Our family had a female dog called ‘Banu’ who had four small puppies. Banu grew to love me – whenever I came down the stairs of the house she would come to me with her tail wagging. One day when I went back and forth to the market several times, Banu came with me wherever I went.

Here is a picture of Banu looking lovingly at me.

Me with Banu. Note the paw on me, she is asking for more pats!

Another dog in the village had two puppies born while we were there. The owners asked me to name the puppies, so I called one ‘Jyra’ and the other one ‘Dolly’.

This is me with Dolly on the left and Jyra on the right.

When we were making the sago someone had brought some puppies along too and I was happy to see and cuddle them. Here is a photo of me with two of them.

It's a hard life being a village dog or puppy. Isn't this just the saddest picture? This is one of Banu's puppies.

Saturday, December 13, 2008

Ukarumpa life

I have been at Ukarumpa for a week and a half now. There’s not a lot of exciting news to report from here at the moment, so I will be continuing to share about my time in the village in future posts.

We have had a few days of orientation and I have had several meals at other people’s houses. There is not a lot of work that I can do yet as I am waiting to have a meeting with a supervisor, and also because of the time of year - my department closes from 24 Dec to 2 Jan.

I am staying in a 3 bedroom unit, sharing with another single, but she will be moving out on 30th December. I would like to keep sharing with another person, either in this unit or another one, so that I can keep expenses down. I need to find someone else to share with myself.

Here is the unit I am staying in – my bedroom window is the small one on the left.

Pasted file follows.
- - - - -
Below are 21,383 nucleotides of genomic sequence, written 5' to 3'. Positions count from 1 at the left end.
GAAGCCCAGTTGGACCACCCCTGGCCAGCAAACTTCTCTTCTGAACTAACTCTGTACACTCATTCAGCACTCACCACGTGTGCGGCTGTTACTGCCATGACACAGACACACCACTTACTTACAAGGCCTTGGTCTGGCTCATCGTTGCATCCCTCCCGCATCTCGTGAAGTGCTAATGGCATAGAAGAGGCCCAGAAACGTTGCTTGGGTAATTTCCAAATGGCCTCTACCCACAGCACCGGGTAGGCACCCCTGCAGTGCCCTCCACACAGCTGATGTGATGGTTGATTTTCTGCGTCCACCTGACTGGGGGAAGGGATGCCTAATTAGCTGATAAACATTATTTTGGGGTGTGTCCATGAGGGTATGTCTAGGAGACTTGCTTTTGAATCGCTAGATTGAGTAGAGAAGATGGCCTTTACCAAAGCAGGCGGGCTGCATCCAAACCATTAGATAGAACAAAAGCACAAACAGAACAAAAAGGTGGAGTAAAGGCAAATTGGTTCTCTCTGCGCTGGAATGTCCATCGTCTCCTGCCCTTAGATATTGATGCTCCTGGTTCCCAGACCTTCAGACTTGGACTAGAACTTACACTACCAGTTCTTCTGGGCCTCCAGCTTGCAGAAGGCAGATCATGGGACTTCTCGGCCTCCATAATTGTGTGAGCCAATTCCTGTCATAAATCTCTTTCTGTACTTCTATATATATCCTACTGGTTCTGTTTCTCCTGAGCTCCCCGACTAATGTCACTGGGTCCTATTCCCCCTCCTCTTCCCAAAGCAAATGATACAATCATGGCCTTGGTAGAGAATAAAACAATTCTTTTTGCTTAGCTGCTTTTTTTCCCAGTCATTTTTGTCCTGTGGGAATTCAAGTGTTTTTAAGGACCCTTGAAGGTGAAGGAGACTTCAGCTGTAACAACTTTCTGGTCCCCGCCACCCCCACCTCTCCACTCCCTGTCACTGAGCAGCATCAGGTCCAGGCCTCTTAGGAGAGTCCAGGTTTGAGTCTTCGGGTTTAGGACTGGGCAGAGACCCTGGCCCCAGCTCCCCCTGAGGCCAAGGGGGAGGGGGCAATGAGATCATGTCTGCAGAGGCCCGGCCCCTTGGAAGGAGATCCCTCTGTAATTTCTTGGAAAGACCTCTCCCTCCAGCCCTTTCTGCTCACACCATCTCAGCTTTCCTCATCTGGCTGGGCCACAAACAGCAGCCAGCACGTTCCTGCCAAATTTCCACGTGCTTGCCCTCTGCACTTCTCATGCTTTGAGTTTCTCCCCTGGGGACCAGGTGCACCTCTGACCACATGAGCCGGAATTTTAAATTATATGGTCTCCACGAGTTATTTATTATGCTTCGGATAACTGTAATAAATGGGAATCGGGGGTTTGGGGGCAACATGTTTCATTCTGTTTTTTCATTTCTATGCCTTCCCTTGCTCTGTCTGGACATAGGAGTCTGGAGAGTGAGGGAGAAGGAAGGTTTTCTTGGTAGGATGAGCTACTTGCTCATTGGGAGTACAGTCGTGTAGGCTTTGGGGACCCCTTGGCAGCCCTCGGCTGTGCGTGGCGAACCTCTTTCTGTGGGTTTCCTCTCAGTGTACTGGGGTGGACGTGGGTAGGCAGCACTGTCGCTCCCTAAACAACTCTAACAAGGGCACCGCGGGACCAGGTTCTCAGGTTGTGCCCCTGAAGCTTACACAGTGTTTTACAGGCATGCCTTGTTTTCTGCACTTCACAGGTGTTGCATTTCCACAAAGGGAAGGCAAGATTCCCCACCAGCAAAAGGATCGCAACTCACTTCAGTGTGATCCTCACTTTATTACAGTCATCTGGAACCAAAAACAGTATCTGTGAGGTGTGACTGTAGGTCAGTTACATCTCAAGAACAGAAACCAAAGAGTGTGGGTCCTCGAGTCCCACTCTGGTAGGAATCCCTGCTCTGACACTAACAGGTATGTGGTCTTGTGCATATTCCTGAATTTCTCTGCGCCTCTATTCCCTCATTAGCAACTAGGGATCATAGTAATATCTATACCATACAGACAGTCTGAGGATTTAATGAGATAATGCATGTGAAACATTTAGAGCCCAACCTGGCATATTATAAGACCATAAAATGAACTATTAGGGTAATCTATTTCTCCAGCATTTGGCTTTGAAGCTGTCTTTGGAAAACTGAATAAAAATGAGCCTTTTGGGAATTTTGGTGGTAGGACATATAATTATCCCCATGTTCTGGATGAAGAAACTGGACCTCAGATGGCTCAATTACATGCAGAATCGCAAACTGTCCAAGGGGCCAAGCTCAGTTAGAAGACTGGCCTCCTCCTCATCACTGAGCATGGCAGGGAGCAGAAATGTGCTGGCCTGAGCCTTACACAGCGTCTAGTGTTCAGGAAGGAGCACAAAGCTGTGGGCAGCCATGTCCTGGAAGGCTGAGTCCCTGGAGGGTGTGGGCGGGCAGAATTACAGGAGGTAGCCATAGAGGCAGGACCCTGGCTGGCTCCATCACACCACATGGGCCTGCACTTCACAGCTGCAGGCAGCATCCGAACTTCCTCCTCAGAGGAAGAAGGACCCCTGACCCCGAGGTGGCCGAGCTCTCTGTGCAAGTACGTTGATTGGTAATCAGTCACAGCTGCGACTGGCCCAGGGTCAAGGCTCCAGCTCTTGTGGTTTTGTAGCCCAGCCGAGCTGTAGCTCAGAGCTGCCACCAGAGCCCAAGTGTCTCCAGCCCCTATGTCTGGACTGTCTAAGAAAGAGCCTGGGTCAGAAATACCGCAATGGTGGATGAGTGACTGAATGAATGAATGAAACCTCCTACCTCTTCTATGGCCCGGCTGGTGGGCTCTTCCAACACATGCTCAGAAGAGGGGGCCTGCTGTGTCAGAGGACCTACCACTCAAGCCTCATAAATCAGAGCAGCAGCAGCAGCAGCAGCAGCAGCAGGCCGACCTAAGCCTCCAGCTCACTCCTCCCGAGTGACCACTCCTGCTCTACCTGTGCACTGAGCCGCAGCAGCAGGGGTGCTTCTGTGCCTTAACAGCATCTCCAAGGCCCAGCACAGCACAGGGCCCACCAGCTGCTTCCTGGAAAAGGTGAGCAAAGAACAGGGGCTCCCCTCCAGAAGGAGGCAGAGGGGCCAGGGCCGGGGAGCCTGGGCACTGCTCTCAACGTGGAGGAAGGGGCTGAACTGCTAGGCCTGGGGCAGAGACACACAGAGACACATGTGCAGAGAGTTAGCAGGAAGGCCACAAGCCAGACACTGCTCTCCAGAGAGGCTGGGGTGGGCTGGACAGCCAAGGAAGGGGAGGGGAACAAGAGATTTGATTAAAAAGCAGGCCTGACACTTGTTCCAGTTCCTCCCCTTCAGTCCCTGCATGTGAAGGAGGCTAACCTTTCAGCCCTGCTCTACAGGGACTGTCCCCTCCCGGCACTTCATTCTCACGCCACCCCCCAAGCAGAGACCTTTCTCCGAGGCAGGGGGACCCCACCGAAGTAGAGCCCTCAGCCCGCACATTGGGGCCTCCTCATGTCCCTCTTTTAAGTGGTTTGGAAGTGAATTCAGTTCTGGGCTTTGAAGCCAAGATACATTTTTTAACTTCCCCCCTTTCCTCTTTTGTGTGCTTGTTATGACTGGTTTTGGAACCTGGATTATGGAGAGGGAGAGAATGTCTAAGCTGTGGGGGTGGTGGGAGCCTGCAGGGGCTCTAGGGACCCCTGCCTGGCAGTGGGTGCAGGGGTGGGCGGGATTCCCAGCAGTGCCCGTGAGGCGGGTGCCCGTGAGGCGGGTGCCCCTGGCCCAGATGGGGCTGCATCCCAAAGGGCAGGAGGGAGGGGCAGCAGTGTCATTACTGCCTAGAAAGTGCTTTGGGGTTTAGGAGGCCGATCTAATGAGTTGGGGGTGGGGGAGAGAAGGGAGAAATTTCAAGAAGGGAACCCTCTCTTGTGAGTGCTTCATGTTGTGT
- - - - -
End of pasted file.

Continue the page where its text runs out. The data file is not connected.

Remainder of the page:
Thursday, December 11, 2008

Harvesting cocoa

One day when I was in the village, I went out with our family to the garden to harvest cocoa. Cocoa is one of the cash crops in PNG – the people grow it and sell it to businesses who produce things like chocolate from it.

I had a pretty easy job when we harvested the cocoa. Papa took the cocoa pods down from the tree, our sister Rachel cut them open, and then I dug my fingers into them and pulled the beans out and put them in a big bag. It was really easy, but there was a seemingly never-ending supply of cocoa pods, so after several hours, my skin was beginning to get a bit thin. I was thankful when they insisted that I stop and rest. I think I probably did about 40kg worth of beans.

So next time you each chocolate, you can think of me helping to make it!!

Rachel cutting a pod open:

An open cocoa pod ready for me to remove the beans:

The cocoa beans that I removed (half-way through the day – I pretty much filled the bag all the way to the top!).

Some people also dry the cocoa beans in their village. At one village they had some that had been dried and we were able to eat a bean. It tasted bitter, sweet and alcoholic at the same time! I would describe it as tasting like chocolate wine, if there were such a thing.

Monday, December 8, 2008

The 'Solar'

We had mobile phone reception in the village, so I took my mobile phone with me. I realised that I wouldn’t have electricity to charge it, so I took a solar charger, which we simply referred to as ‘the solar’. It is funny to think that you can be in a village and have mobile phone reception but no electricity!